And it’s reaching far beyond energy.
Turning points in the vast US labor market rarely come with a big drumroll that no one can miss. Instead, they wedge themselves into the rosy scenario bit by bit, here and there, posing contradictions where none are expected. And today, we got one of those contradictions: unemployment claims v. job-cut announcements.
The number of people who applied for unemployment insurance during the week of March 20 to 26 rose by 11,000 to 276,000, the Labor Department reported today. While up, these initial claims are still near the low of 253,000 established on March 5, which had been the lowest level since the late 1960s!
So even at 276,000, initial unemployment claims are still very low by historical standards. Red flags go up when claims jump well above 300,000. Serious fretting begins when claims hit 400,000. That’s a sign that laid-off people can’t find new jobs and are filing for unemployment insurance to tide them over. It’s a sign that layoffs by one company can no longer be absorbed by other companies.
Companies have already started laying off people. The announcements and rumors bubble up on a daily basis. And today, the Challenger Job Cut Report confirms it in a chilling way.
In March, job cuts announced by the largest US-based companies soared 31.7% year-over-year to 48,207. The fourth month in a row of year-over-year increases. Up 40% from March 2014.
Job-cut announcements in the first quarter jumped to 184,920, up 32% from 2015, and up 52% from 2014.
These are not minor increases. And they only include the largest US-based companies that announce layoffs to the media. They do not include smaller companies that might be trimming their payrolls quietly.
In Q1, about 50,000 job-cut announcements, or 27% of the total, were “attributed to falling oil prices,” as the report put it. That includes companies such as manufacturers that supply the oil sector. Last year in Q1, “oil-related” job cuts had reached 47,610, or 34% of the total.
This shows that the oil sector is still shedding jobs manically, but other sectors have now jumped into the fray in significant numbers. As the report put it: This “upward trend outside of the energy sector is somewhat worrisome.”
Beyond oil is the larger energy sector, which includes coal that is careening company by company toward bankruptcy, but it doesn’t include industries that supply it. In energy, job cuts reached 52,901 in Q1, up from 37,811 last year.
Then there’s retail — brick-and-mortar retail which has been getting whacked by the shift to online retail in an environment of lackadaisical retail spending. And so the retail sector responded with 31,832 announced job cuts in Q1, up 41% from last year.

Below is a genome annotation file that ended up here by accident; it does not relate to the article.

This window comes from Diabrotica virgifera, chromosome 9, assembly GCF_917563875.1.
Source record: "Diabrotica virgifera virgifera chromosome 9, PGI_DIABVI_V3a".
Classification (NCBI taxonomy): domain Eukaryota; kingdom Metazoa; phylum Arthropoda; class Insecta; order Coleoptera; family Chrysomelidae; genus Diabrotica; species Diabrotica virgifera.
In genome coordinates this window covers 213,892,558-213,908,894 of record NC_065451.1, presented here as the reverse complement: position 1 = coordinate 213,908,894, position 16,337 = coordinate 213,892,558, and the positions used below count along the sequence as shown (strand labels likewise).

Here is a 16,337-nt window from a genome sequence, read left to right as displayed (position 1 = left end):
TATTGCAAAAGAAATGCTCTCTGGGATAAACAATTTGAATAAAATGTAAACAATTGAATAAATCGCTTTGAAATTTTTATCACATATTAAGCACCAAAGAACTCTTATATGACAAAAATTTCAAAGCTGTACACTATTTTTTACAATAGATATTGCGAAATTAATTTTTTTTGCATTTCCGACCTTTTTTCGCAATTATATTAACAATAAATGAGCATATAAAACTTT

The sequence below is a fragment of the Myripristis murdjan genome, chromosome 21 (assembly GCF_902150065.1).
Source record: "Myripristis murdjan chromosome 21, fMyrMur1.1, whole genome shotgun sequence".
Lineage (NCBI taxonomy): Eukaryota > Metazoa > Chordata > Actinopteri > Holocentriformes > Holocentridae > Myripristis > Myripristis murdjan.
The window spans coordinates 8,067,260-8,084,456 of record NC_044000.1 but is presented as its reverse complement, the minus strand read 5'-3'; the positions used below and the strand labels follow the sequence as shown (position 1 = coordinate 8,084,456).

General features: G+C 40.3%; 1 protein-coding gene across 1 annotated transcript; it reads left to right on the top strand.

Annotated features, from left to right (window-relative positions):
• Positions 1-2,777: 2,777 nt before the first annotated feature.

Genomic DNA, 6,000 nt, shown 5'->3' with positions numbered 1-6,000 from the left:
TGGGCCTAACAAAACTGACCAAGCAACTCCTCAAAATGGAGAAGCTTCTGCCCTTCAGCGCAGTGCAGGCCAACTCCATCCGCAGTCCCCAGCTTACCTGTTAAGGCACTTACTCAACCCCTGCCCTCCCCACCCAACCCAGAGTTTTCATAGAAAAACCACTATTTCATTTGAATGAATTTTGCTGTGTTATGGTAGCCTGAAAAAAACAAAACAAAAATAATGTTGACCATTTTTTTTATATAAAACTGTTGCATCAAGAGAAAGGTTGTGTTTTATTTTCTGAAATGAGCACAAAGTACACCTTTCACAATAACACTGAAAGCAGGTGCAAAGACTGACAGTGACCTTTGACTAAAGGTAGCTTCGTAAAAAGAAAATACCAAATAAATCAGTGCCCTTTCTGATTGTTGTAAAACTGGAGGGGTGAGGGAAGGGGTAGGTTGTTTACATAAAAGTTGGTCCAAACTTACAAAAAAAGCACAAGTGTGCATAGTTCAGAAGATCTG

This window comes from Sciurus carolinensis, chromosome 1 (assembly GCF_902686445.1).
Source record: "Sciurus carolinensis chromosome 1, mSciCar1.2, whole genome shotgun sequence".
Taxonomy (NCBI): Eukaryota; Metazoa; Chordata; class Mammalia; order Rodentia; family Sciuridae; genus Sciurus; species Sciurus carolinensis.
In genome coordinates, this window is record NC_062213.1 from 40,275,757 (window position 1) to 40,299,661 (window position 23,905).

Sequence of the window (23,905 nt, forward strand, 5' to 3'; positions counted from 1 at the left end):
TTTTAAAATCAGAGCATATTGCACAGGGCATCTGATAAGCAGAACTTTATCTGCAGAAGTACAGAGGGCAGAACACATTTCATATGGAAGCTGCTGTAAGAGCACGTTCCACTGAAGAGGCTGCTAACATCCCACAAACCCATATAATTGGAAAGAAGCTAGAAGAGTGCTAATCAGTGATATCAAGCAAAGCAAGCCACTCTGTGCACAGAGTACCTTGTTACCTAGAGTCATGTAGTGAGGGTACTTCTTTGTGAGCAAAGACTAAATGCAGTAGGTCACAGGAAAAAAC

And job cuts in the computer sector in Q1 soared by 148% year-over-year to 17,000.
The hardest-hit state is Texas, with 60,350 job cuts in Q1, more than all the job cuts in the energy sector in the US, another sign that the oil bust is seeping into the broader Texas economy. This is no longer a blip, but a new reality [read… Consumers in Texas Hit by “Negative Ripple Effects”].
Arkansas, with a population of only 3 million, is in second place with 16,200 job cuts in Q1. That hurts! California, with over 12 times the population of Arkansas, is in third place with 14,198 announced job cuts, which barely produces a ripple in the big state.
The fact that job cut announcements are rising – just the last two days, we’ve heard from Boeing laying off 8,000 and BlackRock 400 – is one of the early signs of a turning point in the labor market. With business revenues and earnings slumping, and with productivity down, companies are reacting, but they’re not panicking yet, at least not outside the energy sector. Outside the energy sector, they’ve taken out the scalpel and they’re carefully trimming here and there to bring expenses down.
But the energy sector is in panic mode. The entire sector is laying off. So a specialized engineer or oil field worker — very well paid when they still have jobs — is going to have a hard time finding an equivalent job. And this is hitting Texas particularly hard.
There is a fairly long delay, however, between announcement and actual layoffs. After the job-cut decision and the announcement, a company has to sort out who has to leave and what severance packages, if any, they get. If it is “voluntary” via “buyouts,” people are given time to decide. The to-be-laid off people often don’t know for months about their fate. Others know but hang on to their jobs for months.
So the impact of the current job-cut announcements will be felt later. For now, companies outside the energy sector have been picking up laid-off workers fairly rapidly, and the initial unemployment claims remain low. But as more companies start laying off, fewer continue to hire and fewer of the laid-off people get hired right away. This is when the currently tepid signs of deterioration in the labor market heat up.
And that crucial link between business sales and jobs? It’s becoming a real party pooper. Read… And this is When the Jobs “Recovery” Goes Kaboom